More research is needed to fully understand the risks and impacts of microplastics on human health. For now, reducing plastic pollution and improving waste management are key strategies to limit the spread of microplastics in the environment.
The ubiquity of plastics and their durability is causing an increasing amount of these microplastics to contaminate both terrestrial and aquatic environments across the globe. Here are several ways microplastics impact the earth:
Microplastics pose a threat to a wide range of animals. They can be mistaken for food and ingested by creatures ranging from tiny plankton to large marine mammals. This ingestion can lead to physical harm, including internal injury and death. Microplastics can also cause starvation by creating a false sense of fullness.
By affecting individual organisms, microplastics can ultimately disrupt entire ecosystems. For example, if smaller creatures that form the base of the food chain, such as zooplankton, are harmed, this can affect larger animals that rely on them for food, resulting in cascading effects throughout the ecosystem.
Microplastics have the potential to impact human health as well. They can accumulate in the food chain and end up in the food we eat. Additionally, microplastics can absorb and concentrate harmful chemicals from the environment, which could be released into organisms upon ingestion. While the health impacts of microplastics on humans are not yet fully understood, studies are ongoing to determine potential risks.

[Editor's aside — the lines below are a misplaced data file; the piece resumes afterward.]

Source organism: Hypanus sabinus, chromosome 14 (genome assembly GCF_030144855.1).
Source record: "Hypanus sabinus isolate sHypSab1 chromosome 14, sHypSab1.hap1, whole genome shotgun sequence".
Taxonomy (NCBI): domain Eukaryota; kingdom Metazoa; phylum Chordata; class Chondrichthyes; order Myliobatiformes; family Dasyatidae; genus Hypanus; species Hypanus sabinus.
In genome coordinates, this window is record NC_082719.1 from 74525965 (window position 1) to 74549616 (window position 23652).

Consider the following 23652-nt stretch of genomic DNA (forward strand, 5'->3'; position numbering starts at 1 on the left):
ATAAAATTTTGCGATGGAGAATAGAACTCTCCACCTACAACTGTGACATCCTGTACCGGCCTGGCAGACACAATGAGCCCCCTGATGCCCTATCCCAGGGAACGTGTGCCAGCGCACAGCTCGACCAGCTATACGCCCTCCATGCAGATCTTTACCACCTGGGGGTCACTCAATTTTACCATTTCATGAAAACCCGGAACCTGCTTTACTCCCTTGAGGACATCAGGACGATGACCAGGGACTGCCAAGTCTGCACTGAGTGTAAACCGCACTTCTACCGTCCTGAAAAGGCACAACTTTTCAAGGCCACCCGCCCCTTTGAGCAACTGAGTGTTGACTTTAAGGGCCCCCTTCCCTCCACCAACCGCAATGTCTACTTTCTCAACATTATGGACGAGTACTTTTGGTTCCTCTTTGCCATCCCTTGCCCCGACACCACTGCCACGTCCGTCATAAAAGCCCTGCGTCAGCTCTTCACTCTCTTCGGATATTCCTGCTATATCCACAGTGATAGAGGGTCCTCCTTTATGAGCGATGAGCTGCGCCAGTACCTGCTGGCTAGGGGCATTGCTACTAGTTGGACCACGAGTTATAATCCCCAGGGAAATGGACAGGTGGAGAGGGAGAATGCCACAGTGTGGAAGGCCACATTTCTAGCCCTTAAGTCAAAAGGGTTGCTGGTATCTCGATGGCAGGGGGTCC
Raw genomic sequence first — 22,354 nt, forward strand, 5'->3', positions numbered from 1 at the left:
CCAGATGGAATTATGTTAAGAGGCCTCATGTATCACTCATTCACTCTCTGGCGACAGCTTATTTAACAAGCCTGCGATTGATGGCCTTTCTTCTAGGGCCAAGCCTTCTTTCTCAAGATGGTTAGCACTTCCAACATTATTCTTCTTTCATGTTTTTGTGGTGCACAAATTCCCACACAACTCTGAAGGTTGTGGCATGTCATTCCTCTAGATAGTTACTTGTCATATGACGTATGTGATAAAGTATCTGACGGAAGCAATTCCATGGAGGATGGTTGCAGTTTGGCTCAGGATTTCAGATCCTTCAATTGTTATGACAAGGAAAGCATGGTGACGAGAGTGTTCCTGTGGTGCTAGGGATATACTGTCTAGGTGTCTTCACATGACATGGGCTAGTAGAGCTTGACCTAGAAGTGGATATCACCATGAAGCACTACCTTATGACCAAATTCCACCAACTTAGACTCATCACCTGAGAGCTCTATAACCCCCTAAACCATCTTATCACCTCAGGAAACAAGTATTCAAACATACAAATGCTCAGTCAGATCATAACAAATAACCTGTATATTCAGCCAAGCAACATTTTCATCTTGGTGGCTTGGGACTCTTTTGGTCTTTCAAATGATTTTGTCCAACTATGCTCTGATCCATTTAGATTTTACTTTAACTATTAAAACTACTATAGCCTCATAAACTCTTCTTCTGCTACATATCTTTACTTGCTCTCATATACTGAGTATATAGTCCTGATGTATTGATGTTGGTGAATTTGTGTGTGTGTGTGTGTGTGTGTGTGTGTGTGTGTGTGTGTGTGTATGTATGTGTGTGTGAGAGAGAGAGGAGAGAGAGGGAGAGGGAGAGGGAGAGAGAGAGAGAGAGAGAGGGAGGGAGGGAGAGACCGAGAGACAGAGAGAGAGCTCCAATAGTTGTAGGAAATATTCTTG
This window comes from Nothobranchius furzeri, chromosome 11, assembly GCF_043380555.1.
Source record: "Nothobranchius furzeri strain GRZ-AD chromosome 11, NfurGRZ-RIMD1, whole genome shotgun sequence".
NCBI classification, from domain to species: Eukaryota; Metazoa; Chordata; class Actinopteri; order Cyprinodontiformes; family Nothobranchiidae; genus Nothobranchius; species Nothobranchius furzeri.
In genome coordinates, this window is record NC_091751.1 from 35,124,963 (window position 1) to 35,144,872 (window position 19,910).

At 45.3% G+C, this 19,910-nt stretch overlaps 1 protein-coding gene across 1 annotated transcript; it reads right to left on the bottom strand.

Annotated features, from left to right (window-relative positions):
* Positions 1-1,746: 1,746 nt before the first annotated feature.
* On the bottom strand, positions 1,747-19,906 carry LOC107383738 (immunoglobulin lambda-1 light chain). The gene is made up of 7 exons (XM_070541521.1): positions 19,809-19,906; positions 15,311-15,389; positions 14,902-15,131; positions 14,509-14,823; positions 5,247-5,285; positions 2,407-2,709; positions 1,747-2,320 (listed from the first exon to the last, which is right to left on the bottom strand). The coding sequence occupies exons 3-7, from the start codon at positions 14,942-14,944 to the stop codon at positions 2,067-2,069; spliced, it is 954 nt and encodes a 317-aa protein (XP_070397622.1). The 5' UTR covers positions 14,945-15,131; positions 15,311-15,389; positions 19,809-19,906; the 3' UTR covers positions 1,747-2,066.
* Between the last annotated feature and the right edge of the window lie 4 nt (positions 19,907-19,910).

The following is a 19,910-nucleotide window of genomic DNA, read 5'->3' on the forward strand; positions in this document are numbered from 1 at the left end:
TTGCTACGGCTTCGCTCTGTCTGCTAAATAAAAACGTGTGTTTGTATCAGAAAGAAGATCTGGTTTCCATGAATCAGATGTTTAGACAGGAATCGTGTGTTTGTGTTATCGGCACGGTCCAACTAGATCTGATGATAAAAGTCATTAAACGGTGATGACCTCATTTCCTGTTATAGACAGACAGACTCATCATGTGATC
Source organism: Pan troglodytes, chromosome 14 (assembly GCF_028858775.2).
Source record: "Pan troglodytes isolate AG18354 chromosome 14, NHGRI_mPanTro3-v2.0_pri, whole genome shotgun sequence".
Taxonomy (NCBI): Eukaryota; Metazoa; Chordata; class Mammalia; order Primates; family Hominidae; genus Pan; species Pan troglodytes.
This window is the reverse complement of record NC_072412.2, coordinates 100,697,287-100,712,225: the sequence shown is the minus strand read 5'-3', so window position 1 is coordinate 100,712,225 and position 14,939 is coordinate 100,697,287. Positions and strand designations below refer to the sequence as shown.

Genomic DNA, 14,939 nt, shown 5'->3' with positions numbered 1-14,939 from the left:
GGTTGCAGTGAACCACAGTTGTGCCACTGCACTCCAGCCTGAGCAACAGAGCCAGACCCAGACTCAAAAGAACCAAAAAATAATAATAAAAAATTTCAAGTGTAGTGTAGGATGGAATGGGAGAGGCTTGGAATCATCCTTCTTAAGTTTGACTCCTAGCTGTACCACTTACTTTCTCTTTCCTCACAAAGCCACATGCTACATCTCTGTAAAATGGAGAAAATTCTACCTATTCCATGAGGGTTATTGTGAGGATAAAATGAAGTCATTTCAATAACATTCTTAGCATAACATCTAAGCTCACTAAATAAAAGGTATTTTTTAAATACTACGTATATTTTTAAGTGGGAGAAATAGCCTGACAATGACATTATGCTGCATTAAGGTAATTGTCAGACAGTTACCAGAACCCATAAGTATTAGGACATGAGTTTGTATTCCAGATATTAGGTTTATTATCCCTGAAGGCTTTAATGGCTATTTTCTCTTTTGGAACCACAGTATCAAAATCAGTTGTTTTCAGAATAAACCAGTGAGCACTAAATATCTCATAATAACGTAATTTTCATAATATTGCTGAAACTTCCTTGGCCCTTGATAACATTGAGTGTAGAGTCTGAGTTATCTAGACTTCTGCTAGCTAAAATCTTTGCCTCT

Not only are microplastics a problem for marine and freshwater environments, but they’re also increasingly being found in soils. They can affect the health of the soil by disrupting the soil microbe community, potentially reducing the fertility of the soil and affecting plant growth.
Plastics, including microplastics, are made from fossil fuels, so their production contributes to greenhouse gas emissions and hence, climate change. There’s also emerging research suggesting that microplastics in the ocean may interfere with the carbon cycle by disrupting processes by which carbon is sequestered in the deep ocean, potentially contributing to global warming.
Mitigating the impact of microplastics involves reducing overall plastic use, improving waste management systems, conducting further research on the impacts of microplastics, and considering legislation to limit the production and use of certain types of microplastics (like those in personal care products). Public education to raise awareness of the problem and promote responsible behavior can also play a key role.